I told you about PerfectStar B some time ago – it’s my new focus control system using bipolar motors instead of the traditional unipolar motors. And I had intended to put it on my website and start accepting orders back in September, but ran into some software issues that delayed the release just enough to push it into the busiest time of year, so I didn’t get around to updating the website until now, even though I have already shipped a couple of these to existing customers.
The “B” in the name refers to its use of/support for bipolar stepper motors, but I struggled a bit with the name because it’s not completely clear what it means, and could even be taken as a negative – as in “B list celebrities”. But if I had called it “PerfectStar Bipolar” it could have even worse connotations. And “PerfectStar 2” suggests that it is simply an incremental update. In fact, the classic PerfectStar is and will continue to be fully available and supported. They are different solutions to the same problem.
It is true that PerfectStar B (PSB) is an “upscale” model in addition to being a different type of motor controller. In addition to the many enhanced features associated with going to bipolar motors, this system uses more rugged construction (aluminum for the controller and motor enclosures), improved cabling, a really nice knob on the handset (literally just like the fine-focus knob found on many top quality telescopes), and engraved labeling rather than the adhesive (and only somewhat weather resistant) labels on the classic model.
The handset body has an aluminum top, but the body is made of a heavy type of plastic called Delrin (more generically, acetal). It is “sculpted” to fit the hand better and has a good “heft” to it, but it’s that beautiful aluminum knob that really gives it such a great feel. Of course, the whole rotary control is almost unique to PerfectStar. It combines the precision of digital control with the simplicity and familiarity of a traditional focus knob: As you turn the knob, the motor responds almost instantaneously to adjust focus in the corresponding direction, but detents in the rotary motion allow you to move in defined increments that are precise and repeatable. Pressing the knob in (like clicking a computer mouse) changes the increment for each step, and a tri-color LED indicates the current “speed” (number of motor steps per detent). In normal and fine focus speeds (10 steps and 1 step per detent, respectively) there is no discernible lag between the motion of the knob and the motion of the focuser.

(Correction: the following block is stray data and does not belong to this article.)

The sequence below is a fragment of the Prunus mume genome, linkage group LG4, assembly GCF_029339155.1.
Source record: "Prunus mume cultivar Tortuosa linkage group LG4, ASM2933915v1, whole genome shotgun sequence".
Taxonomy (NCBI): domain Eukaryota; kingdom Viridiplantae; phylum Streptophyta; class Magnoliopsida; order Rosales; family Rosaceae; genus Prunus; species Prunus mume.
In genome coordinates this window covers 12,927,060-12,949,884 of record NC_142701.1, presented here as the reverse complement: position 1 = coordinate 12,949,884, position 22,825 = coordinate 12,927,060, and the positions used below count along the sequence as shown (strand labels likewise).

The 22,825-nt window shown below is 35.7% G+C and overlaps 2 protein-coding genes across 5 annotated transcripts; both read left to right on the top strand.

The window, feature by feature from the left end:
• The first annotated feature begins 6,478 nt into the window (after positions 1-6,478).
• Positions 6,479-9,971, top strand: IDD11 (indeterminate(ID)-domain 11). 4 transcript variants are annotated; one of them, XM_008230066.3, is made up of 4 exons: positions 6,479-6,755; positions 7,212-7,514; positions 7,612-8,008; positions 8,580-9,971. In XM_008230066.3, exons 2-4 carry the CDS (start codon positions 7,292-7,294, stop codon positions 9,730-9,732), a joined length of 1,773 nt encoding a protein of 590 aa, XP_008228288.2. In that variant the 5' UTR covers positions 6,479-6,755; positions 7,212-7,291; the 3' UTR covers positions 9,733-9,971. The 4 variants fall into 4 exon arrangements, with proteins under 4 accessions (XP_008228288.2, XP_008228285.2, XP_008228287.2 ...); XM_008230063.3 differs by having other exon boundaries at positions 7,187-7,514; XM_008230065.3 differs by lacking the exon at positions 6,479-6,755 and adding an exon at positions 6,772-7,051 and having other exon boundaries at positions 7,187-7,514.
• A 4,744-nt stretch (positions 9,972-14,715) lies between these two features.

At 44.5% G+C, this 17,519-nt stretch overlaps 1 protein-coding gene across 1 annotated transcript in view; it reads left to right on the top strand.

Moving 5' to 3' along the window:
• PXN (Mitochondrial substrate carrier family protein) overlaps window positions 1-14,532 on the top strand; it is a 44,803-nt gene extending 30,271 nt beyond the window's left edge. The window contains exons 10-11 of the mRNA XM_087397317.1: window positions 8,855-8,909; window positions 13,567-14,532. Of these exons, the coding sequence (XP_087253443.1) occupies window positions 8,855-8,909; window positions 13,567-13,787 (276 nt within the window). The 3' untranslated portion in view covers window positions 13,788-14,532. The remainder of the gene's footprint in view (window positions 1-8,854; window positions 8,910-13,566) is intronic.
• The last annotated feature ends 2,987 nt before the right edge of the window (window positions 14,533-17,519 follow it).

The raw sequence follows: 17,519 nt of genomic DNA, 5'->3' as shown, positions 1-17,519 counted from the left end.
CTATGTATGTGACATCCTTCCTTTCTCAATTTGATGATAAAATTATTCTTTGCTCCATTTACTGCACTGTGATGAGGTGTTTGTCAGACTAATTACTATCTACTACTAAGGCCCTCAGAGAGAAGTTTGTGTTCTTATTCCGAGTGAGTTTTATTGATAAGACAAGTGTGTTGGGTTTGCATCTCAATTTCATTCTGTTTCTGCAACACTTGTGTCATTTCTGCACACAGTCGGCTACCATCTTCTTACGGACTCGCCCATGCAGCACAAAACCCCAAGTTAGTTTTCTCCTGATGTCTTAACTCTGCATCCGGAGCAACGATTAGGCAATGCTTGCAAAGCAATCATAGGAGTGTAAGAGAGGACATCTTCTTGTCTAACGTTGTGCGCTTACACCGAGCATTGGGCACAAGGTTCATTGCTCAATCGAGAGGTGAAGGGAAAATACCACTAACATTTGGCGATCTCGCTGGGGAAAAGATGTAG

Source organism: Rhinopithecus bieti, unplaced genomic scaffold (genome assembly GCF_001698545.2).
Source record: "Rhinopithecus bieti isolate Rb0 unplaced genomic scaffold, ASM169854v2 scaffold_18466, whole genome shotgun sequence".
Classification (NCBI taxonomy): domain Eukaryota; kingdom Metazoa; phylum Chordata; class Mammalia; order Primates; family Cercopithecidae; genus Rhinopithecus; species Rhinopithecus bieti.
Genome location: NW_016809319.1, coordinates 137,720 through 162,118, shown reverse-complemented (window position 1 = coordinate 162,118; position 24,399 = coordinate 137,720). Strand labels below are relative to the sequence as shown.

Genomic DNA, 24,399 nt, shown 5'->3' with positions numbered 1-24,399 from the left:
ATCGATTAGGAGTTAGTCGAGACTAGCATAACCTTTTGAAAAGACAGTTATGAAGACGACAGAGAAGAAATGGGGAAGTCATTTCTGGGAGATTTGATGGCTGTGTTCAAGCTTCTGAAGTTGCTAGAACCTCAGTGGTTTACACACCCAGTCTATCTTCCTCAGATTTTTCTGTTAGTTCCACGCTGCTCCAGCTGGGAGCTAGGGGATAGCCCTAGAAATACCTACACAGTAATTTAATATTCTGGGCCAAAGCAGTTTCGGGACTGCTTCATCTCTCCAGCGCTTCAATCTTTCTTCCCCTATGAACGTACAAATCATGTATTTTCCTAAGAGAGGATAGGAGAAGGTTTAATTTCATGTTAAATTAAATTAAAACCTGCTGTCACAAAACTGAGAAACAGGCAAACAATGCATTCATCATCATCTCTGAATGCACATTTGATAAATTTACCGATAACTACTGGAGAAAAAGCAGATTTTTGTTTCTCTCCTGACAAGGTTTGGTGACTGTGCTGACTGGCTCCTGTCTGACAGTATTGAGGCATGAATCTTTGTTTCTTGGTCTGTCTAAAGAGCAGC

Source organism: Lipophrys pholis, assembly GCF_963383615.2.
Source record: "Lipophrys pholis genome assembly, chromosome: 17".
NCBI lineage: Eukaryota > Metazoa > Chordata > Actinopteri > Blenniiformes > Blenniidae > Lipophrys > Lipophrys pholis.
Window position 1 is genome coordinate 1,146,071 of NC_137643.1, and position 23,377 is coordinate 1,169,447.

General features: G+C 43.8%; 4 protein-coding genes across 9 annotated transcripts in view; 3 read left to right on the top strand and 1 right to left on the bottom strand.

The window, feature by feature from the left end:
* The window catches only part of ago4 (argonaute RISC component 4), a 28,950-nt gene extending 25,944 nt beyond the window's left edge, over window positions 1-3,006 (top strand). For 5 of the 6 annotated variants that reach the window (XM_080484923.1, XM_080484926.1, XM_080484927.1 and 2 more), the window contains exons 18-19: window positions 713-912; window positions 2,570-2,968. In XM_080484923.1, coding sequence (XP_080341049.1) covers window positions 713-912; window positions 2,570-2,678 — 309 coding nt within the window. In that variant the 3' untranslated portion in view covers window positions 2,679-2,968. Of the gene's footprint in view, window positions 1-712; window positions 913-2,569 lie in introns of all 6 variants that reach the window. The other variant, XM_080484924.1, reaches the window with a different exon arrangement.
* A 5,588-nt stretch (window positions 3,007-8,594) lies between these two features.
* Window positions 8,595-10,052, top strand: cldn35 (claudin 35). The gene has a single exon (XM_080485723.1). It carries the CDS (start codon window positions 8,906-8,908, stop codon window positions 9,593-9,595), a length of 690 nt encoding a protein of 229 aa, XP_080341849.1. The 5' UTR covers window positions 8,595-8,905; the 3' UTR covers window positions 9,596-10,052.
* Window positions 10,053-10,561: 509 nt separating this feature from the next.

The “fast” speed (100 steps per detent) does have a bit of lag, but this is used for coarse focus, where lag is not so important. As in the classic PerfectStar, there is also a 4th speed, but it works a little bit differently. In PSB, if you are in the “fast” speed and turn the knob slowly, the focuser moves precisely 100 steps per detent. But if you turn it quickly, such that the knob gets more than 2 detents ahead of the motor, it switches to a super fast mode that does 1,000 steps per detent. This super fast mode also uses a faster step rate, if that is enabled in the user settings. This makes it very easy and quick to get to an approximate focus position – there’s no need to turn the knob through dozens of rotations.
Of course, the handset is just one way to use the focus controller – and not the most interesting way! The supplied ASCOM standard driver allows PSB to be controlled through a great many different astronomy software applications. The new driver for PSB enhanced features to optimize controller parameters for each specific installation, with selections for speed, drive current, and “braking” current. And, of course, PSB includes the Permanent Focus feature of the classic PerfectStar.
Unipolar stepper motors are still the norm for focus control today. One of the main reasons that I originally went with unipolar motors was to be compatible with other manufacturers. That has worked out well – many of my PerfectStar Focus Controller customers use it with motors that they already had from other manufacturers. But as is often the case, backward compatibility can hold you back from improvements in technology. Today, only a couple of high-end systems are using bipolar motors for focus control (and PSB is compatible with those systems), but it is clear that this is the right direction, and now is the time.
PSB motors are priced the same as classic unipolar motor systems. Even though they are somewhat more expensive for me to make, some of the details of sourcing the motors and other components actually makes it more efficient. I haven’t decided on the final price for the controller. It is necessarily higher than the classic controller, but until I have built more of them I won’t know what the right price is, so I have decided to offer an introductory price of $199. In a few months there will probably be a significant price increase, but I don’t yet know how much it will be.
One thing I’m not too happy about is that I can’t find a cost-effective way to make the motors with a black (anodized aluminum) enclosure. Knowing that some people will want this, I am offering an optional black enclosure for a $20 increase in the price. If I sell enough of these, I’ll eventually be able to offer all motors in black at the standard pricing.